By Margaret McMullan
St. Martin’s Press; $23.95 History is what people remember, after all, whether it is History with a capital “H,” as in the history of World War II, or with a small “h,” as in the history of their own lives. Add to the confusion that just because something is remembered doesn’t mean it ever gets told — and it’s what isn’t told that fuels Margaret McMullan’s novel, In My Mother’s House. In the prologue, the reader learns that Jenny’s persistent refusal to share the story of her life with her only, much-loved daughter Elizabeth has created a chasm between them so great that the only way she can hope to breach it is to tell her daughter not only the story of her life but the story of her soul.
Most importantly to the reader, it is a good story. Ranging over time from the first stirrings of Nazism in Vienna in the 1930s to present-day America, it reflects the differences between mother and daughter in its very structure. Jenny’s first life in Vienna unfolds in her formal, ponderous voice still flavored with German, alternating with Elizabeth’s very contemporary American voice that reveals her mother’s second life by way of her own story.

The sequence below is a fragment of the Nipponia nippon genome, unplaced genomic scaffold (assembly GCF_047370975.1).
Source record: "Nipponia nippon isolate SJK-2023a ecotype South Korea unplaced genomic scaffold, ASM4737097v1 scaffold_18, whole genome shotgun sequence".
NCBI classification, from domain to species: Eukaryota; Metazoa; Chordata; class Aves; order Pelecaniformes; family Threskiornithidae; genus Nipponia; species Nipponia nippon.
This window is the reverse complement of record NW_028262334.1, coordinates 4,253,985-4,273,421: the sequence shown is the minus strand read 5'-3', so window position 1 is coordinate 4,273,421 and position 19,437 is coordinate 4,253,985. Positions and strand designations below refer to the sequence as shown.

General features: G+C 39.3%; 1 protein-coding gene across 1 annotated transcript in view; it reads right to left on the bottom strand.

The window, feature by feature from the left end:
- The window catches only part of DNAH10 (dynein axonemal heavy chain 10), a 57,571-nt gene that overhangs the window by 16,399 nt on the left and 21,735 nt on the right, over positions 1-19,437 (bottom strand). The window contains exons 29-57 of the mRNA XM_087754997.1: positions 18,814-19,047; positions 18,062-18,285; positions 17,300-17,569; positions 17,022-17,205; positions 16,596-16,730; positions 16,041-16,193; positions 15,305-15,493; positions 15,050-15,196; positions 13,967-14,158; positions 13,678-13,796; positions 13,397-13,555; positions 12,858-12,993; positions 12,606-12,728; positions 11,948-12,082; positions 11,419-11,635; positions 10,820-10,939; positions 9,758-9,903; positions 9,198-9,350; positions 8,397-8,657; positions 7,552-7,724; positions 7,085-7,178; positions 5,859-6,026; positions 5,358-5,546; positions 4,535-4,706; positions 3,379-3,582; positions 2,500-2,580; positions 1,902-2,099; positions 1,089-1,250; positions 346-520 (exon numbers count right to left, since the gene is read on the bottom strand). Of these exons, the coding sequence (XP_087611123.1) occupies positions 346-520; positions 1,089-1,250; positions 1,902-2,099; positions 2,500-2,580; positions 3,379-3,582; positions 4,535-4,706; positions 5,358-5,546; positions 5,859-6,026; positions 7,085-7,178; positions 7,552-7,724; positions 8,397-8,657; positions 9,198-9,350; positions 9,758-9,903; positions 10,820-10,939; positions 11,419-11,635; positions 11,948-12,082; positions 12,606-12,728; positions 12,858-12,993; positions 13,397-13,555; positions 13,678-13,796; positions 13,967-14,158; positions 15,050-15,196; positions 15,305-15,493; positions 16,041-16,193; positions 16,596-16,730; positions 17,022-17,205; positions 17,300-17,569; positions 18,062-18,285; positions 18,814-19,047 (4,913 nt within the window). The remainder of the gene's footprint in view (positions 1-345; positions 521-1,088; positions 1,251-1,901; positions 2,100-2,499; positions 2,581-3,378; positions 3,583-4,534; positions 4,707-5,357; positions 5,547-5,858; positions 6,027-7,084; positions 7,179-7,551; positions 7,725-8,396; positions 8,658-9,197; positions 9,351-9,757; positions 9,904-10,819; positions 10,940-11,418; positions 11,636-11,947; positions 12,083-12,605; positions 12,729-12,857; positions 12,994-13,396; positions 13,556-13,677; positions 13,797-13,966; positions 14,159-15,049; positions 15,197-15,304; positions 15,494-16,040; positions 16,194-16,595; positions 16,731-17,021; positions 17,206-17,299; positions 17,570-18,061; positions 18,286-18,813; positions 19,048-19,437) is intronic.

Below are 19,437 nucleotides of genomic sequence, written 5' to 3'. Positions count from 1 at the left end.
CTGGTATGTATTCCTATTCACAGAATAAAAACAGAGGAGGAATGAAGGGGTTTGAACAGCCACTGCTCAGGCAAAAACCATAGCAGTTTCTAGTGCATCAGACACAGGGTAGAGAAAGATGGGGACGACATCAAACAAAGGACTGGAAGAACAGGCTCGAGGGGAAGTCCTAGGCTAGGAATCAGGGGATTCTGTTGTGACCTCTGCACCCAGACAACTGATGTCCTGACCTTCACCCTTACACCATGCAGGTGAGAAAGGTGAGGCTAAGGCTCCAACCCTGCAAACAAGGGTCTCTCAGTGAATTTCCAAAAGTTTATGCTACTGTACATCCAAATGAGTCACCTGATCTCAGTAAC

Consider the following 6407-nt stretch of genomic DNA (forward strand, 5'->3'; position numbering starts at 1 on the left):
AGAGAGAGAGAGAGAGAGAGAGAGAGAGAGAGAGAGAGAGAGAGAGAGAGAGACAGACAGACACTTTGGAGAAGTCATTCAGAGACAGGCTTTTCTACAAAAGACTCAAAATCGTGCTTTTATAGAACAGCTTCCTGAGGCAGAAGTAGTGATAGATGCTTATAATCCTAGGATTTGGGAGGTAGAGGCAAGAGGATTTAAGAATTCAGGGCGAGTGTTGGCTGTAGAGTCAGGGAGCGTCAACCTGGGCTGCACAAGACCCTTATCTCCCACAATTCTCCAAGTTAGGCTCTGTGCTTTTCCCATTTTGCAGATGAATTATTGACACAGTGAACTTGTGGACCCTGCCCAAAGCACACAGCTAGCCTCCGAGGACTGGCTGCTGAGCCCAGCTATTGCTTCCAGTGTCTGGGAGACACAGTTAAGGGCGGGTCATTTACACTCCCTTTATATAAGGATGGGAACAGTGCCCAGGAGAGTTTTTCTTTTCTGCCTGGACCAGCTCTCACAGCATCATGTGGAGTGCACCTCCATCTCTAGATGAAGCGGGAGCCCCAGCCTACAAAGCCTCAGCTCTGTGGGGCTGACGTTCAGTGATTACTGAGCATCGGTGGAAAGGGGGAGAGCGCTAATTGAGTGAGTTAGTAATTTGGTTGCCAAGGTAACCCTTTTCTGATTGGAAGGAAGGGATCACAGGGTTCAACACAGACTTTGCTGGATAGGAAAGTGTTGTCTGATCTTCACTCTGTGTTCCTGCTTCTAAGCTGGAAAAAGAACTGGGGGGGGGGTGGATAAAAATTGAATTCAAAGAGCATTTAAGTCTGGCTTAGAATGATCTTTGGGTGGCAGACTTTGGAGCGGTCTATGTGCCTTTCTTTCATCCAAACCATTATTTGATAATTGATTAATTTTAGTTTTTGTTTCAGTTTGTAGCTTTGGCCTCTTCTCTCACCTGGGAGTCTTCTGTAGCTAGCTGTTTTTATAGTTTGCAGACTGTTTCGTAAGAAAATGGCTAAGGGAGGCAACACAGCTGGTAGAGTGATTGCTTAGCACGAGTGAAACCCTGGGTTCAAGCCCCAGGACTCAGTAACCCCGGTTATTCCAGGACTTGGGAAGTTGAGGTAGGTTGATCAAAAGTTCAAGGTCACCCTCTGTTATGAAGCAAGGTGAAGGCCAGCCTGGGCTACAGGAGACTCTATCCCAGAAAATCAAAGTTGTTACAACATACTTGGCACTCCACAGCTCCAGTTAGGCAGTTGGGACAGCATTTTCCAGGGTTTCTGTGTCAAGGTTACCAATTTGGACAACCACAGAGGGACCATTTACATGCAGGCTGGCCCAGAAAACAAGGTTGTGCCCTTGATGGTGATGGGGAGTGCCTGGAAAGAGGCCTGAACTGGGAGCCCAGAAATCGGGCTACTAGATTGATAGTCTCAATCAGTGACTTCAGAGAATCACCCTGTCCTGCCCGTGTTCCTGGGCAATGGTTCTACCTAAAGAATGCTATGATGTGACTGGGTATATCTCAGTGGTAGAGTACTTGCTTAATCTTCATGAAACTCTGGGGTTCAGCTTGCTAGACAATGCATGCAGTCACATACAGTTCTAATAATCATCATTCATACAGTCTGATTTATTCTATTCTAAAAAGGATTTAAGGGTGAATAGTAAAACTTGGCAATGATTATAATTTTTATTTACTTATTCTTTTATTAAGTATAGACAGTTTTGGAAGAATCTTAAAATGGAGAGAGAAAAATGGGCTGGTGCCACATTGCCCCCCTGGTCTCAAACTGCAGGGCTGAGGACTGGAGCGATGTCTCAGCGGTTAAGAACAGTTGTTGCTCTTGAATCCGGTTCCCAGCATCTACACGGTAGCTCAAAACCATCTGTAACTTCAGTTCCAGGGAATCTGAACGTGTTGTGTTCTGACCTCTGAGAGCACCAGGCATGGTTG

McMullan, chair of the English Department at the University of Evansville, did impeccable research for the book, bringing the World War II era to life with stunning detail. Folded into a scene set in Kings Chapel in Cambridge is a wealth of information about the fate of the chapel’s stained glass windows during the war; the little-known, temporary loophole in Nazi policy allowing Jewish veterans of World War I to avoid internment if they agreed to surrender their property and leave the country becomes a puzzle piece in the story of the family’s emigration.
Her understanding of human nature is impeccable, too. The characters all ring true here — their human flaws both believable and forgivable because they are born of the author’s insight and compassion. In My Mother’s House comes as close as anything can to explaining a world that edges a little closer to extinction as the men and women who lived through World War II die off one by one, all too often taking their own stories with them.